5. Senior Member
Join Date
Dec 2011
Location
North East England
Posts
1,310

Re: Designing a new CONCRETE BOAT

My dad tells a great story of a man that took an age building a ferro cement boat and took it to the dock to get it craned in to the water. I won't mention the port but the dockers where I little militant and talked about permits etc and refused to touch it despite prior arrangements being made.
They were given some personal incentives and within minutes the boat was high in the air only to make a much more rapid decent onto the quayside. Obviously he was not insured for such a disaster and billed for removing the detritus.

6. peb
Papist and Texan
Join Date
Feb 2004
Location
Texas
Posts
10,271
My experience with canoes is that sooner or later you will swamp it. Admittedly, I do not claim to be an expert canoer (if that is a word). It seems a concrete one could never be swamped without a rather difficult recovery.

Sent from my BLN-L24 using Tapatalk

7. peb
Papist and Texan
Join Date
Feb 2004
Location
Texas
Posts
10,271
Just saw Bob's response, I like the cardboard idea. My older brother had to build one for a freshman architecture class back in the late 70s. It had one successful voyage.

Sent from my BLN-L24 using Tapatalk

8. Re: Designing a new CONCRETE BOAT

Cardboard, sealed with glass and epoxy, would likely survive a second experience with water.

9. Re: Designing a new CONCRETE BOAT

This was an engineering challenge at Lafayette College for the engineering students for years. Don't know if they still do it. But from the link above, yes, a usable boat can be built. And as can be seen, it doesn't have to be all that heavy. If it wasn't for a race, I'd just take a canoe I liked (but not too much) and use it as a mold. Of course, care has to be taken that the two will come apart once the concrete has set.

30th Annual NCCC Races by American Society of Civil Engineers, on Flickr

10. Re: Designing a new CONCRETE BOAT

Just a historical note. Most folks associate ferrocement boats with the 1970s, but their history goes back much further. Ferrocement barges played a crucial role in WWII in the Normandy invasion. I was able to see some when I was in Europe in the 1960s. Pretty long lifespan for "temporary" boats.

11. Re: Designing a new CONCRETE BOAT

Given that the global need for concrete in building far exceeds usable sand for the aggregate, there have been some fantastic advances in lighter structures using different, often foam, materials in the aggregate. Are you looking at that as well as how to lighten the armature.

On the armature, you might (building on a male mold) have one or two layers of fairly shear open weave fiberglass on the inner and outer surfaces and no heavier central armature. That coupled with granulated foam in the aggregate could make for a light structure.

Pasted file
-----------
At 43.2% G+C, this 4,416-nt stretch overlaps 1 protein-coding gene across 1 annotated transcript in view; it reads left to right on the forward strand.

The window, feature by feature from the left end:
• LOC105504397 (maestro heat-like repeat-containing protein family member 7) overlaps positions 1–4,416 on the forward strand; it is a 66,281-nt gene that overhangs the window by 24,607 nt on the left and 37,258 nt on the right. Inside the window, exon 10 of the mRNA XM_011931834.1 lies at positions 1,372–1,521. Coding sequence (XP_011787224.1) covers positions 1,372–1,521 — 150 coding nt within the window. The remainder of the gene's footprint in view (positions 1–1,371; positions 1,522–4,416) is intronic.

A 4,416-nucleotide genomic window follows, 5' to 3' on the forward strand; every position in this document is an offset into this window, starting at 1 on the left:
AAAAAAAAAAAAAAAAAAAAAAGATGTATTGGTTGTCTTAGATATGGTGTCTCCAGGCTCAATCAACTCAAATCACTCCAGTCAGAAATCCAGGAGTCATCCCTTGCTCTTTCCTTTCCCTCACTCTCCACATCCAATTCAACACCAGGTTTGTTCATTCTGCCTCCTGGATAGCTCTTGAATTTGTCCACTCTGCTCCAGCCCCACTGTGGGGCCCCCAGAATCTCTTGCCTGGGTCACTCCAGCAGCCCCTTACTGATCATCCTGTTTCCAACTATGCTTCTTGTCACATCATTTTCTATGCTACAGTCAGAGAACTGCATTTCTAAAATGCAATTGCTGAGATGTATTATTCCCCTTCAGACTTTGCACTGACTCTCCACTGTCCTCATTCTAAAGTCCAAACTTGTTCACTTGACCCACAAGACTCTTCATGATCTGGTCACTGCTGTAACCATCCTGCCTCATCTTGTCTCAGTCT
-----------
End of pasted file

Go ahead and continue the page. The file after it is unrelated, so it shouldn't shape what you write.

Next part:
Your design proposal, while a pleasing shape for a canoe-looking canoe is not a very fast shape. The organized races are going the same way to once popular "Sikaflex Challenge" went design wise - more extremes of long length and narrow width.

G'luck

12. Re: Designing a new CONCRETE BOAT

The advice contained in this thread is - at best - worth all of what you paid for it - no sane man, other than a historical re-enactor, is going to use a mechanical planimeter - that sort of stuff is much faster and simpler with free software such as "Freeship"....

http://www.asce.org/templates/events...x?pageid=15779 - gives a list of racing concrete canoes - most of which are between 5.5 and 6.5 metres in length and between 70 and 150 kilos in weight.

A standard bad mistake is to copy the shape of conventional racing craft (weighing under 20 kilos) in concrete so that it weighs 150 kilos.... a better starting point would be something like a "prospector" which is optimised for two paddlers and a heavy load of gear.

N.B. it is possible to make concrete which floats - the key is in the choice of aggregate - vermiculite is a good starting point.

PPS - READ THE RULES - know exactly what you are allowed - and what is forbidden.
Last edited by P.I. Stazzer-Newt; 09-02-2017 at 09:35 AM.

13. Re: Designing a new CONCRETE BOAT

On the ferrocement boat craze - a viable technology way way oversold. Hull material is not even a quarter the total cost of a boat so save as much as you want there, you only save a few percent on the whole boat. Just as with all too many wooden boats and back yard metal boats, many were rather poorly made. But when made correctly, they are fair, strong, durable, and suitable to the purpose. It's just that in today's world, designers like Colvin and Buehler have plans readily home built in metal or wood at a gross cost that's quite appealing.

14. Junior Member
Join Date
Aug 2017
Location
panama
Posts
20